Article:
The End

The Phalanxifor has stopped working, and there's nothing they can do. For Hazel Grace, perhaps death is just the next great adventure.


1. The End.

"Hazel Grace." His shining blue eyes swim above my face, his sweet voice murmuring in my ear after so long. For a moment I allow myself to escape to this fantasy world of long ago, when everything was perfect and  we didn't let cancer get in the way of anything. I reach out to him in desperation, my heart plummeting into that endless black hole of despair as my fingers grasp at empty air. I force my tired eyes to open and shift slightly against my pillows, wiping my damp eyes and catching my breath. It wasn’t real. My mom sleeps on the bed beside me, her usually stressed face peaceful as she rests.

They never leave me alone now, not even for one minute. I don't blame them- I'd want to be there for my kid in her dying moments too. The BiPap forces my lungs to inflate themselves, sending tight stabbing pains through my chest and then through the rest of my body. A sickly brown liquid drips down the tube from my side into a bag strapped to my bed. Cancer fluid, constantly building up in my lungs and drowning me from inside. I’m exhausted. I want it all to stop.

The door to my room swings open and my dad steps in, a mug of black coffee clutched in his pale and shaky hands. "Hey sweetheart. Not tired?"

"Stupid question." I mumble through the BiPap mask as I pat the other side of my bed, motioning for him to join me. My lips feel numb when I talk, and I can see in the tiny fraction of my face visible in the mirror above my desk that my skin is tinged blue with under-oxygenation. However despite the pain and the inevitable knowledge that this time there is no miracle and no wonderful recovery, I can't help but feel that this moment is a perfect one. My Dad sits on my left with his steaming mug of coffee resting on his knee, and my Mom lies smiling, tucked up under the covers on my right.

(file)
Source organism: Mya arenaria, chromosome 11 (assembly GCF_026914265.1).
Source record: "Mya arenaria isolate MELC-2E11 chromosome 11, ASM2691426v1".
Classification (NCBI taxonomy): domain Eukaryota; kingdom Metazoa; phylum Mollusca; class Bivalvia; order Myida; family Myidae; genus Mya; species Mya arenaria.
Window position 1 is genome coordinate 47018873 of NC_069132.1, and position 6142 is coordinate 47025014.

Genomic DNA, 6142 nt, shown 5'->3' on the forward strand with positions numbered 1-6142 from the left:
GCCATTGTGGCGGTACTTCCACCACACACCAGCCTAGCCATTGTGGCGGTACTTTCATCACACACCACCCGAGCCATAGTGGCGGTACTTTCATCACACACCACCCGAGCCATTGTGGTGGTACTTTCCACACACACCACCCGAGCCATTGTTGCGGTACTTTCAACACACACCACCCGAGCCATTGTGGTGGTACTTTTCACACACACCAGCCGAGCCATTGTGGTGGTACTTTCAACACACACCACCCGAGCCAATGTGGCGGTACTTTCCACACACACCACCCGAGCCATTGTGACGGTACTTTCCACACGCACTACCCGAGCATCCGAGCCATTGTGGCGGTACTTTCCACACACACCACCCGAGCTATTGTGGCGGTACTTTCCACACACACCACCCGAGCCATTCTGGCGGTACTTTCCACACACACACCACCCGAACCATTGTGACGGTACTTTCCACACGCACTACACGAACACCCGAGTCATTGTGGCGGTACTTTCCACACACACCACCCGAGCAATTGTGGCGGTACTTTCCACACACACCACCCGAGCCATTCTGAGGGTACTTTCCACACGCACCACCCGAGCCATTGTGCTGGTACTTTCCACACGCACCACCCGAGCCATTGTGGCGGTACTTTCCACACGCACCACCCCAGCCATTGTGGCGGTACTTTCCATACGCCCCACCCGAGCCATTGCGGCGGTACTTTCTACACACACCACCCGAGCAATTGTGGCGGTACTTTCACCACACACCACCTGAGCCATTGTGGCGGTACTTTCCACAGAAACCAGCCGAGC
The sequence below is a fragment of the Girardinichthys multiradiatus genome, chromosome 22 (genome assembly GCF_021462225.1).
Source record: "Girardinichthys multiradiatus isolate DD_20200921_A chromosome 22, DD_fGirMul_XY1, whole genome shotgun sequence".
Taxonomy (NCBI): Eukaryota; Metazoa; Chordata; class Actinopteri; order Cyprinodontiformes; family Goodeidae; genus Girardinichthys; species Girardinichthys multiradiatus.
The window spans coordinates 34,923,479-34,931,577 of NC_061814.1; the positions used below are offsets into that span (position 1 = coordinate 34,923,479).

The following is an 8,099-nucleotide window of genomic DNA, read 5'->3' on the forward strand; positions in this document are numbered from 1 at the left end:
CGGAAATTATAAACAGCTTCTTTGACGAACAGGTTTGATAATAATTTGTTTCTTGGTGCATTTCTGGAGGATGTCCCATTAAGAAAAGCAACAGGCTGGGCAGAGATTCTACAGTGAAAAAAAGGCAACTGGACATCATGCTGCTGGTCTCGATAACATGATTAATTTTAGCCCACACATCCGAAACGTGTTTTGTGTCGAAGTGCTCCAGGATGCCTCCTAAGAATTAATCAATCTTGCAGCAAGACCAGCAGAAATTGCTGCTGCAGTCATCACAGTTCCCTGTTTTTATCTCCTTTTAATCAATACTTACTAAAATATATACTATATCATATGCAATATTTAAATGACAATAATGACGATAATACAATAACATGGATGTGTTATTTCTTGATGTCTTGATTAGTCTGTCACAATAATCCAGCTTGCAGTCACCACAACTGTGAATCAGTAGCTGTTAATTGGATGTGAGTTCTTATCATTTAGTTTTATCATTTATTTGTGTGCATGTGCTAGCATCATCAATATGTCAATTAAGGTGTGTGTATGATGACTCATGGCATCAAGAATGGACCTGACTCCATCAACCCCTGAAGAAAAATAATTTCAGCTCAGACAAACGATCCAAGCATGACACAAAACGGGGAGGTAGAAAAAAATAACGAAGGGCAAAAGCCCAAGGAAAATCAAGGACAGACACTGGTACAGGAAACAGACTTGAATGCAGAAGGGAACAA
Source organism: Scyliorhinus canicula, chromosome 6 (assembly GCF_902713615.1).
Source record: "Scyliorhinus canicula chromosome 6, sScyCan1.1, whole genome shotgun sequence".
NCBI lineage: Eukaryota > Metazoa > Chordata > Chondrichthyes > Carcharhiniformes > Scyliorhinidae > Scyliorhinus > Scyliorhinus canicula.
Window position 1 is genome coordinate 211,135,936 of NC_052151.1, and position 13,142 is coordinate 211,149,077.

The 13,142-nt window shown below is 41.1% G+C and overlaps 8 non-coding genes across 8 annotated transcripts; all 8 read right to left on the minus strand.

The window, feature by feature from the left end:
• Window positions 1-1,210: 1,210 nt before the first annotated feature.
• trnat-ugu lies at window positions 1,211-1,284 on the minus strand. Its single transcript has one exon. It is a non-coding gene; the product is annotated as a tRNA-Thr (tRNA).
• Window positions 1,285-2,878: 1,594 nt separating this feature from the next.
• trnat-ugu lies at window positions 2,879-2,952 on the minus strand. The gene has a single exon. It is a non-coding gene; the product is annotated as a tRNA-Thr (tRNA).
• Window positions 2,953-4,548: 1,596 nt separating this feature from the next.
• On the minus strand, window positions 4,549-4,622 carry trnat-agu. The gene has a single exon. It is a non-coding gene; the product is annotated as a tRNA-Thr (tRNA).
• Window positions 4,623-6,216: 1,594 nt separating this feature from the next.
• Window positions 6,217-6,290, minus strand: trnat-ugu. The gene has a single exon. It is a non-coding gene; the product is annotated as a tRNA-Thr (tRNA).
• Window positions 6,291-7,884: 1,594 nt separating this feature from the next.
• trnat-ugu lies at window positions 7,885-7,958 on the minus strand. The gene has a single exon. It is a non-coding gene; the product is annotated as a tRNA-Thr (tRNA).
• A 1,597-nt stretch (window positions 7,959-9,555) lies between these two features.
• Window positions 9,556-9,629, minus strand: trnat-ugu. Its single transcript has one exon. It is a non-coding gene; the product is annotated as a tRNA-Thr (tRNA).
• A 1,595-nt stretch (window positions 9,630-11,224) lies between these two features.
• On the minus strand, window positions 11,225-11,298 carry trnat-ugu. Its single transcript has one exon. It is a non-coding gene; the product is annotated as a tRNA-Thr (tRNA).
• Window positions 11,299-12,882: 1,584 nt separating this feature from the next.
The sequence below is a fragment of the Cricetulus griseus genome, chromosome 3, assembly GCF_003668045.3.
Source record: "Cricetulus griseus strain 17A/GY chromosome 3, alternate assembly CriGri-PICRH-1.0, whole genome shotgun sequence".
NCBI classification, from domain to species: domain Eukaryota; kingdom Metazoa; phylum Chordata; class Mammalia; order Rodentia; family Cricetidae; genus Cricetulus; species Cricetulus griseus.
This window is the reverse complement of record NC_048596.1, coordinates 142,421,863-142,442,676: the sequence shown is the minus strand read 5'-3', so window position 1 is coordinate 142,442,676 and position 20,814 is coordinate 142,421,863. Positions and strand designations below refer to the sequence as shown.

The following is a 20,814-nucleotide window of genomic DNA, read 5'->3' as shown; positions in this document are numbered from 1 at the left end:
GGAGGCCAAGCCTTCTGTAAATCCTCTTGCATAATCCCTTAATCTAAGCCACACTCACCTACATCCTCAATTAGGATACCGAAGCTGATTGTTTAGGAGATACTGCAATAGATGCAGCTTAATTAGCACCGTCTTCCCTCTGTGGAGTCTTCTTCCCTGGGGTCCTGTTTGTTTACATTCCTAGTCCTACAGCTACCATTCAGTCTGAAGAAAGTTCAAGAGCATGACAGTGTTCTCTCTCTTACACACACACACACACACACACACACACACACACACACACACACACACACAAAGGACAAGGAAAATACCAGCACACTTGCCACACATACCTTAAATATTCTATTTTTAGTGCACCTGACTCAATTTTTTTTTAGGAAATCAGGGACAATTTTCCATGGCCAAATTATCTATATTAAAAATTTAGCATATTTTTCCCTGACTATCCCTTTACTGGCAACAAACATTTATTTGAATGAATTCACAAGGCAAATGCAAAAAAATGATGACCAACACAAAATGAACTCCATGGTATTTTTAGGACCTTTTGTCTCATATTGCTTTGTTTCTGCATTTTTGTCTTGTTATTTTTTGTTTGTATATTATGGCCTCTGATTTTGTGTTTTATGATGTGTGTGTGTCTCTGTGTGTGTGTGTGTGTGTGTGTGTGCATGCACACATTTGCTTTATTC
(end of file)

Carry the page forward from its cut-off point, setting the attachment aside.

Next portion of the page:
I pull the BiPap away from my face, my swollen fingers stumbling over the fiddly straps. My face is cold and my fingers refuse to work, and it’s so frustrating and I want to scream but I know my lungs couldn’t handle it, and I don’t want to die but oblivion is inevitable, and I just want…

"Hazel… what are you doing?" His voice is soft with care and injected with worry as he rests his coffee on my bedside table and covers my hands with his own. “Stop.” The warmth from his hands melts through my skin, and he holds onto me as he lifts the mask from my face and rests it on top of the blanket.

"I just… wanted to… smell it… One last time…" My chest aches as I desperately try and breathe with my useless lungs, and my limbs throb immediately from the sudden decrease in available oxygen. I can practically feel the tumours growing, destroying me second by second. The scent of his coffee fills my nose and my body shivers with nostalgia. Black coffee: his smell. Just breathing this in now hurts more than the cancer ever has. This is it. My days have always been numbered, and now the final grains of sand in the hourglass of my life are slipping away.

Because you see, I've had enough. After Augustus died, I thought I was okay. That was before I went for a PET scan, and what I'd been secretly suspecting since Amsterdam was confirmed.

The Phalanxifor had stopped working.

They told me I had two choices: to undergo countless sessions of chemo, or to let it take me. Seeing as I didn't particularly fancy spending the next several weeks drugged up to my eyeballs and constantly throwing up, putting on weight and losing my hair and basically just extending my eventual demise… I chose to die on my own terms.